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Bill Nelson stuck in Washington during final stretch of Senate race against Rick Scott

But Nelson’s limited time on the trail has left him vulnerable to attack from Scott, who has spent the final months of his term in all-out campaign mode.

As an intense, unforgettable end to September in the U.S. Senate spills over into October, it is a reminder of where Sen. Bill Nelson is likely to spend much of the final weeks of campaign season: In Washington.

Typically, Senators are freed of their D.C. work by now to stump back home. But the high-stakes nomination of U.S. Circuit Judge Brett Kavanaugh to the U.S. Supreme Court has required that senators remain in the nation's capital through every twist and turn in the confirmation process.

And Democrats expect Majority Leader Mitch McConnell will keep the chamber in session for most of, if not all of October, meaning Senators in difficult reelection battles, like Nelson, will have precious few days to stump in their home states.

Already, Nelson has maintained a lighter campaign schedule this election cycle than some Democrats are comfortable with. Like many of his Democratic colleagues in tight races, Nelson's time in the state has been largely relegated to weekends.

"I'm sure that some opportunities were missed; opportunities are always missed," said Dave Jacobsen, president of the North Florida Democratic Club. "I'm a believer of getting out and pressing the flesh and I've always encouraged them to be out with the grassroots people to energize them."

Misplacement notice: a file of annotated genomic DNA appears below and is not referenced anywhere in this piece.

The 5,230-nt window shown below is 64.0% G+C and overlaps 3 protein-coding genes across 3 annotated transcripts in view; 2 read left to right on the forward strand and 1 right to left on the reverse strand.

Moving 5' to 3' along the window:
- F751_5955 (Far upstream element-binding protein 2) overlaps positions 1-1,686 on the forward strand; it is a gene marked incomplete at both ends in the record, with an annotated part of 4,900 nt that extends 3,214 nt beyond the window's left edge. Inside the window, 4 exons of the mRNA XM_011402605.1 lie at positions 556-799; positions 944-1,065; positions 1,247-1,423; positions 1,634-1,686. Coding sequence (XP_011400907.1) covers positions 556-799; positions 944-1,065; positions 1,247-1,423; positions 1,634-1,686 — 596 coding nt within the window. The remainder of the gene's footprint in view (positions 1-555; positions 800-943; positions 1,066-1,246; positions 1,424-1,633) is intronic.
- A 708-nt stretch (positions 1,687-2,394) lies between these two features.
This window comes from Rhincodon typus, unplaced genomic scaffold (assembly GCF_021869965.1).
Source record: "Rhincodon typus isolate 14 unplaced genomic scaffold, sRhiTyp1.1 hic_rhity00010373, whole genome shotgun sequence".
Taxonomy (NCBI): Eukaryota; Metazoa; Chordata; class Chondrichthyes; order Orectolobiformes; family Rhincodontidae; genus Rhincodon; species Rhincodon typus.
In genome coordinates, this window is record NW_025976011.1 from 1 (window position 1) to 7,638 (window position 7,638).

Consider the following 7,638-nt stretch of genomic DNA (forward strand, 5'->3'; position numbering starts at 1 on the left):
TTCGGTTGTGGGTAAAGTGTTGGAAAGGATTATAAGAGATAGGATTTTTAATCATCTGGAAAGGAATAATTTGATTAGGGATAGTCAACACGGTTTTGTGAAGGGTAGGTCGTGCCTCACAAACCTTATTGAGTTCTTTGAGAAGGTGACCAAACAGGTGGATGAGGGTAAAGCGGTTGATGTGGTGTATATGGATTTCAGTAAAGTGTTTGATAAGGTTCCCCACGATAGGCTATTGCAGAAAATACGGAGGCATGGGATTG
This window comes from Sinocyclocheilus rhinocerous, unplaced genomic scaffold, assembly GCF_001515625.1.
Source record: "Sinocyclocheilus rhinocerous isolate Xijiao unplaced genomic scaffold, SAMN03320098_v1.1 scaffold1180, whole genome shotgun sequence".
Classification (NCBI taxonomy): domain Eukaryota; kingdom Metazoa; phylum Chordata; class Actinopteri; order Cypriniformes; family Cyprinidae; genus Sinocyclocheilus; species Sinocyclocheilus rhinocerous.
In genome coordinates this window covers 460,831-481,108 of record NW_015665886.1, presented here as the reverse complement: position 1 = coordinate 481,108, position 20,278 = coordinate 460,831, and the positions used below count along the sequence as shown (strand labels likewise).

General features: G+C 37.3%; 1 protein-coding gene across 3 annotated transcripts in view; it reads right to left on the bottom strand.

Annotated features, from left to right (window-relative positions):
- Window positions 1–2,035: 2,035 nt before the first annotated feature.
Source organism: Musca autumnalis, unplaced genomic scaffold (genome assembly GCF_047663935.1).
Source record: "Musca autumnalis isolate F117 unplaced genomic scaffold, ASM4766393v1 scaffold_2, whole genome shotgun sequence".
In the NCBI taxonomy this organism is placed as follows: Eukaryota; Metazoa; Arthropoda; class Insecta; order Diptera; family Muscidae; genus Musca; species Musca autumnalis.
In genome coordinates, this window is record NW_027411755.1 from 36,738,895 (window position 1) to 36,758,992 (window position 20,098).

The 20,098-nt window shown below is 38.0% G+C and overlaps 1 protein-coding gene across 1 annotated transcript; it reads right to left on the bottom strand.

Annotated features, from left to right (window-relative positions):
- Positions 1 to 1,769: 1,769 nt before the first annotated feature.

Nelson was remarkably quiet during the summer, when much of the state was focused on two highly anticipated primaries for governor. It allowed his Republican challenger, Gov. Rick Scott, to go untested on the airwaves, even as he faced critical coverage from a broken SunPass system, a confusing and controversial private beach access law and blue-green algae blooms in south central Florida.

After the primary, Nelson finally aired his first television ads and he'll remain on the air through the election. Despite facing tens of millions of dollars in attack ads, he is neck-and-neck with Scott, if not slightly ahead.

"A lot of us sat back during the summer and said hopefully there's a strategy," St. Petersburg Mayor Rick Kriseman said. "And I think now we're seeing that they have one and it's working."

Nelson and Scott take part in the first debate of the U.S. Senate race on Tuesday. The hour-long debate will be broadcast by Telemundo's stations in Miami, Fort Myers, Orlando, Tampa, West Palm and Orlando. It's the biggest moment yet in a race that could determine which party controls the U.S. Senate.

Longtime Nelson adviser Dan McLaughlin said the campaign has had to pick its shots against an opponent who has seemingly unlimited finances.

"You only throw your punches when you need them and at the right time," McLaughlin said. "And in this instance, I think Rick Scott's knees are buckling and it's the perfect time."